Paul, sometimes regarded as more of a soft touch on works because of his famous emphasis on justification by faith, is equally clear in his warning passages. “If you live according to the flesh, you will die” (Rom. 8:13). “If anyone destroys God’s temple, God will destroy him” (1 Cor. 3:17). “Do you not know that the unrighteous will not inherit the kingdom of God? Do not be deceived: neither the sexually immoral, nor idolaters, nor adulterers, nor men who practice homosexuality, nor thieves, nor the greedy, nor drunkards, nor revilers, nor swindlers will inherit the kingdom of God. And such were some of you” (1 Cor. 6:9–11). “Therefore let anyone who thinks that he stands take heed lest he fall” (1 Cor. 10:12). “Now the works of the flesh are evident: sexual immorality, impurity, sensuality, idolatry. . . . I warn you, as I warned you before, that those who do such things will not inherit the kingdom of God” (Gal. 5:19–21). “For you may be sure of this, that everyone who is sexually immoral or impure, or who is covetous (that is, an idolater), has no inheritance in the kingdom of Christ and God” (Eph. 5:5). In these texts, and frequently, Paul clearly connects obedience—and not just faith—with inheriting the kingdom.

Then, of course, we have John the Baptist (“Bear fruits in keeping with repentance”), James (“Faith without works is dead”), Hebrews (“If we deliberately go on sinning after we have received knowledge of the truth, no sacrifice for sins is left”), Revelation (“As for the cowardly, the faithless, the detestable, as for murderers . . . their portion will be in the lake that burns with fire and sulphur”), and so on. Listing texts like this is an unpleasant exercise, in many ways, because it skips over all the glorious passages of grace, freedom, hope, and forgiveness that surround them, without which none of us would have a hope. But it also serves a purpose in this context: our actions can put us at risk of final judgment. Faith without works is dead, not just sleepy. Sola fide is gloriously, beautifully true, but it’s not the only thing to be said.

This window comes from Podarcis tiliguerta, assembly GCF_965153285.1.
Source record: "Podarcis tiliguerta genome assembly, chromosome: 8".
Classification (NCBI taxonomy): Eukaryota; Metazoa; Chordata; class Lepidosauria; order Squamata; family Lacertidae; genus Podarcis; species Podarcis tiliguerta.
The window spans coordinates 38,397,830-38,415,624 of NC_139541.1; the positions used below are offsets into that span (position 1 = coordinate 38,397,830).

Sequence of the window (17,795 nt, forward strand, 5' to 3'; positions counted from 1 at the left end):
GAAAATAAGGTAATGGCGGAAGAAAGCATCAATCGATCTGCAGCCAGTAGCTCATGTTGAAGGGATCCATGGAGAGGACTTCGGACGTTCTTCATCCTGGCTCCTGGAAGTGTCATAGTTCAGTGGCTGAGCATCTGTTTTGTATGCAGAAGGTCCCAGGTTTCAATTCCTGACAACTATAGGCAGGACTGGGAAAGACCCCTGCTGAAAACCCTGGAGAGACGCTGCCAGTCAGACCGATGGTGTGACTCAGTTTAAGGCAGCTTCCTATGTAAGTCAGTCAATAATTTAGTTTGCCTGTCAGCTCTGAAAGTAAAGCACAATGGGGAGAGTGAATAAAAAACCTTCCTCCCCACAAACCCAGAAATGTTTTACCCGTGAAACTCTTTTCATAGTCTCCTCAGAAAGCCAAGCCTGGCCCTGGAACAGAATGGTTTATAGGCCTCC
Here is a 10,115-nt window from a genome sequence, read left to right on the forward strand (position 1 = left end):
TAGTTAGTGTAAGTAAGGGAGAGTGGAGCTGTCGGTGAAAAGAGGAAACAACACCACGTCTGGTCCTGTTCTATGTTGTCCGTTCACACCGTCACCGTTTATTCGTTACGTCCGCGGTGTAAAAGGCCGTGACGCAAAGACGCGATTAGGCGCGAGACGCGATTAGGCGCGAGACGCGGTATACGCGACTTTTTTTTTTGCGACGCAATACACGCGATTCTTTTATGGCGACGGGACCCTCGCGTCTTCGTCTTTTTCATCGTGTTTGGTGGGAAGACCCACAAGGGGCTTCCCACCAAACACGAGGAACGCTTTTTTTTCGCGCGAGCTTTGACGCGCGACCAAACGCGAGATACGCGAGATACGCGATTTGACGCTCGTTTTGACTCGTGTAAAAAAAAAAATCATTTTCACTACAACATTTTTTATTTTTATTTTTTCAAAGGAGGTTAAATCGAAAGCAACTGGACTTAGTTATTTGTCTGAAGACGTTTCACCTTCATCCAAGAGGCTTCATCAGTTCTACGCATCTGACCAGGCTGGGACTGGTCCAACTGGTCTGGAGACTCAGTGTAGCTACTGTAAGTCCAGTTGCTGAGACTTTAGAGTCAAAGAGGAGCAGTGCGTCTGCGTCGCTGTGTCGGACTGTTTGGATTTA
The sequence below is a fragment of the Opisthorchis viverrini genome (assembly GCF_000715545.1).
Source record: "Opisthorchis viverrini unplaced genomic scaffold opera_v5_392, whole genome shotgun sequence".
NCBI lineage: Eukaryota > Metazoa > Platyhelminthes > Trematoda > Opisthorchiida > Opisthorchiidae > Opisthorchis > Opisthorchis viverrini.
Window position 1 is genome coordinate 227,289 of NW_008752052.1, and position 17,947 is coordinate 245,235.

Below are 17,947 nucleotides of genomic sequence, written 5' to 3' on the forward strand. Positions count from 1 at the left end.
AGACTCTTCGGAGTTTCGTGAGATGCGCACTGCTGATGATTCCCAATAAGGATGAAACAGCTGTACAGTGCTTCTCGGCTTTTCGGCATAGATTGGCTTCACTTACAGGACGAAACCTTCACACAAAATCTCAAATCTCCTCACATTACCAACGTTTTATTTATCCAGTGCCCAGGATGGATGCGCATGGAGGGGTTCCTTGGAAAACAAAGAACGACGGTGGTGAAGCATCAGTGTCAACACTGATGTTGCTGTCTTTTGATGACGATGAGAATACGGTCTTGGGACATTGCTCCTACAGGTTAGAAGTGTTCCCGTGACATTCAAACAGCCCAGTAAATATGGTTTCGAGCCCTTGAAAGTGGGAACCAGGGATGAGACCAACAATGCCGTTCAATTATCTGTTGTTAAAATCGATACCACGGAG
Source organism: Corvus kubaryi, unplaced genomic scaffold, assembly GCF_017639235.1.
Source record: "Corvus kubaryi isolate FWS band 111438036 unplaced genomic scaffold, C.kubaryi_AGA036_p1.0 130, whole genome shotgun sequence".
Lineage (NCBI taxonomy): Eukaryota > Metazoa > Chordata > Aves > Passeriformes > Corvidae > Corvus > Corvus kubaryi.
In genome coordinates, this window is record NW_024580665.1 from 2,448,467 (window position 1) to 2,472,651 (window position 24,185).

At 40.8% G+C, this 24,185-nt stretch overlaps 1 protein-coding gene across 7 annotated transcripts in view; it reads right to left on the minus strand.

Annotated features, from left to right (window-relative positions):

Faith Yields Fruit 

I’ve deliberately avoided talking about either the ethics of same-sex sexual relationships (both Steve and Alan take the traditional view, for which I’m thankful), or the question of whether those who affirm such relationships should be called false teachers. Alan’s argument about the scope of New Testament language for “false teaching,” in particular, is worth considering, and I’ve previously made a similar argument myself. But if we start saying that the logic of sola fide means we cannot use the threat of final judgment to warn people—if we’re no longer able to say, with Paul, that “those who do X, Y, and Z will not inherit the kingdom of God”—then we’ve gone into dubious territory. To take the most extreme example, if I were a professing Christian who was regularly murdering people, it would do me no good at all to be assured that my salvation wasn’t at risk. It absolutely would be, and anyone who loved me would tell me that.

As Protestants are fond of saying, we’re justified by faith alone, but the faith that justifies is never alone. Rather than being a frightening idea, this is actually one of the most comforting truths of all. As I trust God, works naturally follow. As I walk by the Spirit, and abide in Christ, I bear much fruit. Producing lemons is no effort at all for a lemon tree. It’s only orange trees that find it exhausting.